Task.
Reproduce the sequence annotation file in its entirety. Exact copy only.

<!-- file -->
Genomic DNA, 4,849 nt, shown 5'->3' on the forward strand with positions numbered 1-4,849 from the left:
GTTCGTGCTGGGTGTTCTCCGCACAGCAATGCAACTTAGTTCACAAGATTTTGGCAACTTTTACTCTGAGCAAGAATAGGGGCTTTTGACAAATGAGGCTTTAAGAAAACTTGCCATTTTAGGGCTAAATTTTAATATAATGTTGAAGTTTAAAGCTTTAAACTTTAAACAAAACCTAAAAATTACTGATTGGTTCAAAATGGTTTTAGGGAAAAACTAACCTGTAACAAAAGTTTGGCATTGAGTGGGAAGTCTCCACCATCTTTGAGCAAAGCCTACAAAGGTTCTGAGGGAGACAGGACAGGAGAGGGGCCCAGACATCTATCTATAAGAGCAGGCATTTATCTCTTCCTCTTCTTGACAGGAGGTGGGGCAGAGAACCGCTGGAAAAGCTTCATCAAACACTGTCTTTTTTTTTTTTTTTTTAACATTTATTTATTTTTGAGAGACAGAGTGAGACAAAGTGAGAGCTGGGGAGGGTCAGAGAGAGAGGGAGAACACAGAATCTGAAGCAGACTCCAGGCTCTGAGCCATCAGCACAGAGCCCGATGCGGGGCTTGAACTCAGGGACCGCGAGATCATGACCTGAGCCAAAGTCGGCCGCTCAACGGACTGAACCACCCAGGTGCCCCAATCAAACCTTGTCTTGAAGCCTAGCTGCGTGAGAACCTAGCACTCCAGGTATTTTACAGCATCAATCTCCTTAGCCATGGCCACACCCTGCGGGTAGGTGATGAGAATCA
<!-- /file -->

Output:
Genomic DNA, 4,849 nt, shown 5'->3' on the forward strand with positions numbered 1-4,849 from the left:
GTTCGTGCTGGGTGTTCTCCGCACAGCAATGCAACTTAGTTCACAAGATTTTGGCAACTTTTACTCTGAGCAAGAATAGGGGCTTTTGACAAATGAGGCTTTAAGAAAACTTGCCATTTTAGGGCTAAATTTTAATATAATGTTGAAGTTTAAAGCTTTAAACTTTAAACAAAACCTAAAAATTACTGATTGGTTCAAAATGGTTTTAGGGAAAAACTAACCTGTAACAAAAGTTTGGCATTGAGTGGGAAGTCTCCACCATCTTTGAGCAAAGCCTACAAAGGTTCTGAGGGAGACAGGACAGGAGAGGGGCCCAGACATCTATCTATAAGAGCAGGCATTTATCTCTTCCTCTTCTTGACAGGAGGTGGGGCAGAGAACCGCTGGAAAAGCTTCATCAAACACTGTCTTTTTTTTTTTTTTTTTAACATTTATTTATTTTTGAGAGACAGAGTGAGACAAAGTGAGAGCTGGGGAGGGTCAGAGAGAGAGGGAGAACACAGAATCTGAAGCAGACTCCAGGCTCTGAGCCATCAGCACAGAGCCCGATGCGGGGCTTGAACTCAGGGACCGCGAGATCATGACCTGAGCCAAAGTCGGCCGCTCAACGGACTGAACCACCCAGGTGCCCCAATCAAACCTTGTCTTGAAGCCTAGCTGCGTGAGAACCTAGCACTCCAGGTATTTTACAGCATCAATCTCCTTAGCCATGGCCACACCCTGCGGGTAGGTGATGAGAATCA